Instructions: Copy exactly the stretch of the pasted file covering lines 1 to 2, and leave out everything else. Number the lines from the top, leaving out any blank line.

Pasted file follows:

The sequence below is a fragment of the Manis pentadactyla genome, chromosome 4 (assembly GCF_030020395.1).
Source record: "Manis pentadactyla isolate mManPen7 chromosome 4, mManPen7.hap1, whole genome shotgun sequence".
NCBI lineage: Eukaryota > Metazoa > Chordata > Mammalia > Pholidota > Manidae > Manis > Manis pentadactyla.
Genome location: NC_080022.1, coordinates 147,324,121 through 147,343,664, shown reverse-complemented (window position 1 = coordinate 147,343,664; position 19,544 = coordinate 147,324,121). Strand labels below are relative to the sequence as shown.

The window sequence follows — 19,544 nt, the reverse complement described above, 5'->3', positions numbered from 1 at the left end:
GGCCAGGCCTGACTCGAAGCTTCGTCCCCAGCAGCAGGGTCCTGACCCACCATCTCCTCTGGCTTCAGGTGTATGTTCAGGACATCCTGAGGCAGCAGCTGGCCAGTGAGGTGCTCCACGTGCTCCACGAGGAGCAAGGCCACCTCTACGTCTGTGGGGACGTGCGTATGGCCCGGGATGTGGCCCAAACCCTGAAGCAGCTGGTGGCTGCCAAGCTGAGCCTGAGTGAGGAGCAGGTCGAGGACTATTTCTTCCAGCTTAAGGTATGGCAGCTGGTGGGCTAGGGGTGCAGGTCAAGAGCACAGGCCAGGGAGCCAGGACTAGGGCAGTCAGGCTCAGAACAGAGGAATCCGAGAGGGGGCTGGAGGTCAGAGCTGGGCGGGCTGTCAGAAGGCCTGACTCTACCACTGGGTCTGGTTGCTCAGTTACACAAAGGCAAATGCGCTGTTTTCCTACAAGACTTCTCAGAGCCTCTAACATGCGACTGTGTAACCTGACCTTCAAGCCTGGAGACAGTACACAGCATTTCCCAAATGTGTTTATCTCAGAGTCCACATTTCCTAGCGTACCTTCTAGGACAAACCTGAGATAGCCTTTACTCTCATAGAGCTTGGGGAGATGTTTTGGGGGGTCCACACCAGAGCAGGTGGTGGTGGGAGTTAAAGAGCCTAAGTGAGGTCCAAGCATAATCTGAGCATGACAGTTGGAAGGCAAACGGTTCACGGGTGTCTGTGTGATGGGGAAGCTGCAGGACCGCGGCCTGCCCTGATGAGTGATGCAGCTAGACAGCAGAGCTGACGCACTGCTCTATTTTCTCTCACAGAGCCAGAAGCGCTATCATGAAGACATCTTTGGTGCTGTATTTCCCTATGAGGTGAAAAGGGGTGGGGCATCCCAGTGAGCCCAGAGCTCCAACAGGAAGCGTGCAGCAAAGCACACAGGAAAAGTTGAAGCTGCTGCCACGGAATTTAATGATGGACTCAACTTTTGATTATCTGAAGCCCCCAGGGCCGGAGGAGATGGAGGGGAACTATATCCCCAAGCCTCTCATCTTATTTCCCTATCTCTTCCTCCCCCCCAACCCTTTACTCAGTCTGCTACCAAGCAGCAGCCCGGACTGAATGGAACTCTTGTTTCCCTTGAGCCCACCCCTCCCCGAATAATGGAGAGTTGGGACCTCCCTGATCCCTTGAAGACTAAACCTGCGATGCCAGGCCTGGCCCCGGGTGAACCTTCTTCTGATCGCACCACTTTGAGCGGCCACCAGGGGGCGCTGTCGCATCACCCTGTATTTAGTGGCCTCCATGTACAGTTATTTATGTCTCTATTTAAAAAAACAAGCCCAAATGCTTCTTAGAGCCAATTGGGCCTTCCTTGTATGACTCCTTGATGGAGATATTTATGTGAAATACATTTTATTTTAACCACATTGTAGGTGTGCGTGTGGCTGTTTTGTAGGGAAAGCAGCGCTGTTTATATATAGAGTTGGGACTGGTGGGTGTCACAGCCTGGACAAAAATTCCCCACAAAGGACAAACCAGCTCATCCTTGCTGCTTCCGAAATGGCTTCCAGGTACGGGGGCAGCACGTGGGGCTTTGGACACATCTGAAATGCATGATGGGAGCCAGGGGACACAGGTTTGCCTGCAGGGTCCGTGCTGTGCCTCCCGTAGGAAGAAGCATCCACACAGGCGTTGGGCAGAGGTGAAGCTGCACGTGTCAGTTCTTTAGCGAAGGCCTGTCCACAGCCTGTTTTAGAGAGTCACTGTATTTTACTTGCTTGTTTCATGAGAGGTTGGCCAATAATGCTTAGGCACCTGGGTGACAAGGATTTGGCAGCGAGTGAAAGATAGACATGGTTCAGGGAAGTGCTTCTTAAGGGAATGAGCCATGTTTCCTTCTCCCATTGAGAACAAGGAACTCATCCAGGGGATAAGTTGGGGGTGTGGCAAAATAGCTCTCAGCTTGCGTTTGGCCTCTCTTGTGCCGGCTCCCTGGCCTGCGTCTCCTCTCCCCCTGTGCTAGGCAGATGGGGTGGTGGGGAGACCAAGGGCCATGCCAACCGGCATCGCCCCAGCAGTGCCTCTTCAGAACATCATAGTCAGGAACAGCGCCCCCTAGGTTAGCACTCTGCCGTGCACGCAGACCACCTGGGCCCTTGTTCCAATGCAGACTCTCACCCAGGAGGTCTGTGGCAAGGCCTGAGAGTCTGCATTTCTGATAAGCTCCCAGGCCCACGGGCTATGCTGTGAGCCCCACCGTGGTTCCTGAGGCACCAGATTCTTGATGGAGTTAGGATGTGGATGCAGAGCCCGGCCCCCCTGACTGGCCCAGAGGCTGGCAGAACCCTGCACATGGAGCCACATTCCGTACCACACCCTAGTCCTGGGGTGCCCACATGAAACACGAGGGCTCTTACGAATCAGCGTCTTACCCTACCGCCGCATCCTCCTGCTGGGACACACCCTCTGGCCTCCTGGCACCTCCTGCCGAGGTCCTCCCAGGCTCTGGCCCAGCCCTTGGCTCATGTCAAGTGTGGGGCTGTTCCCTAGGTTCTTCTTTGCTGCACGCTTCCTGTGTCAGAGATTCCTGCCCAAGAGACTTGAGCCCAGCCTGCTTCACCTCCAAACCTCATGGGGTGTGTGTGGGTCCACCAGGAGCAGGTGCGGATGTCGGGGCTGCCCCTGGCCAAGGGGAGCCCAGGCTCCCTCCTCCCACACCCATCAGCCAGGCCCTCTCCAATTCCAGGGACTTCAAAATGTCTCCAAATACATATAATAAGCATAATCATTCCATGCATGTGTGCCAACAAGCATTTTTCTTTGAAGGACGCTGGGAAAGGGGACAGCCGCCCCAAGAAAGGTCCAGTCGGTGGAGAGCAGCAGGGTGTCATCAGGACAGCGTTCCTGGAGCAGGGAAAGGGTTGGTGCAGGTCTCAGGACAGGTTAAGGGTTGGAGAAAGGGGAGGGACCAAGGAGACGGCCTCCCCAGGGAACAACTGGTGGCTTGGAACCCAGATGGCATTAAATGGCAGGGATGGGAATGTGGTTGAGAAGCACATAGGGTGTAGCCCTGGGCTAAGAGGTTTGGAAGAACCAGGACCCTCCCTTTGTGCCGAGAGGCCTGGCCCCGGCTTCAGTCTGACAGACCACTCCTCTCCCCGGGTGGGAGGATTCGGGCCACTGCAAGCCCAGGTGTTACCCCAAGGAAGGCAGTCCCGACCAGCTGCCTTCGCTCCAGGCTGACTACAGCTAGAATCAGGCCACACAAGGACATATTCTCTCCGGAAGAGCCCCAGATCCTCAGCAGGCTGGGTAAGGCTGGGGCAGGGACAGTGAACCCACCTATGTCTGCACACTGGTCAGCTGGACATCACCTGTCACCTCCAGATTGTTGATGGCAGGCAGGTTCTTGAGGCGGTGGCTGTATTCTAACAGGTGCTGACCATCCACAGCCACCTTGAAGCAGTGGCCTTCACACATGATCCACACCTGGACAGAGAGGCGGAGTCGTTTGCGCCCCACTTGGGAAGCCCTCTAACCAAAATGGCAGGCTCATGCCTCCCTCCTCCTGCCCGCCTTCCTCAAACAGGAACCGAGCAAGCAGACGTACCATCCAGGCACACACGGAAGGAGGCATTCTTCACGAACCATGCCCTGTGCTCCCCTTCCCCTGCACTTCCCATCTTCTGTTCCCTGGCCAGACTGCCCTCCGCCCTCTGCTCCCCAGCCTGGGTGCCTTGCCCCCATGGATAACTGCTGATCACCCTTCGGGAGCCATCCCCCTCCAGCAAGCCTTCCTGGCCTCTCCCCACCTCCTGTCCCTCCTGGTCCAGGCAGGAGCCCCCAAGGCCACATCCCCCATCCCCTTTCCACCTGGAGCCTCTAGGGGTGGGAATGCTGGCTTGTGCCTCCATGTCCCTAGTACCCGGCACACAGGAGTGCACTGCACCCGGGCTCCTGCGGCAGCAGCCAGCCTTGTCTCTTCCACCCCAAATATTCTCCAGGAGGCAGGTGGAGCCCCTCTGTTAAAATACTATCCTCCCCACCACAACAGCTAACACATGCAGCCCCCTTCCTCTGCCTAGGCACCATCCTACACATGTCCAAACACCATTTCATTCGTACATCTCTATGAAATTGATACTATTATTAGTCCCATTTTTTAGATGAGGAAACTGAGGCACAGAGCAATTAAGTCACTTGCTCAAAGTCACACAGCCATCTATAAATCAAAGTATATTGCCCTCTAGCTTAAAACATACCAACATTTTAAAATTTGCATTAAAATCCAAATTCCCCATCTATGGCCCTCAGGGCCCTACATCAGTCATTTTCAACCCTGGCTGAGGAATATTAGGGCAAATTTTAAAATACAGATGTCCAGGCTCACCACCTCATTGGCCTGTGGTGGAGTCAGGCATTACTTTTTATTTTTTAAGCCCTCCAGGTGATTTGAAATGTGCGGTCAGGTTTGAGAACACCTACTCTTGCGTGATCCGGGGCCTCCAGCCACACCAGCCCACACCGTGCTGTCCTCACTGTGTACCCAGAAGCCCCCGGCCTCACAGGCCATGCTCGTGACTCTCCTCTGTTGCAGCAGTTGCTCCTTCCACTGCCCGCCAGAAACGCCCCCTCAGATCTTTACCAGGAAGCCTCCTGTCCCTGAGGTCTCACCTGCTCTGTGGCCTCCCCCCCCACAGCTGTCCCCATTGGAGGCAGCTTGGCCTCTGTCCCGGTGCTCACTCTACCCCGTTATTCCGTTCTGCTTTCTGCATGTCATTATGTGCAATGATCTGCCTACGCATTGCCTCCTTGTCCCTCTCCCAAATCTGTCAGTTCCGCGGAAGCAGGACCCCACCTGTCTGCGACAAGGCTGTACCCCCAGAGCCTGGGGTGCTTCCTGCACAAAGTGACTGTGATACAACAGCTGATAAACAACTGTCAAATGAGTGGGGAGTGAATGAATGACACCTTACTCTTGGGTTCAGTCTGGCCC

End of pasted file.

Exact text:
The sequence below is a fragment of the Manis pentadactyla genome, chromosome 4 (assembly GCF_030020395.1).
Source record: "Manis pentadactyla isolate mManPen7 chromosome 4, mManPen7.hap1, whole genome shotgun sequence".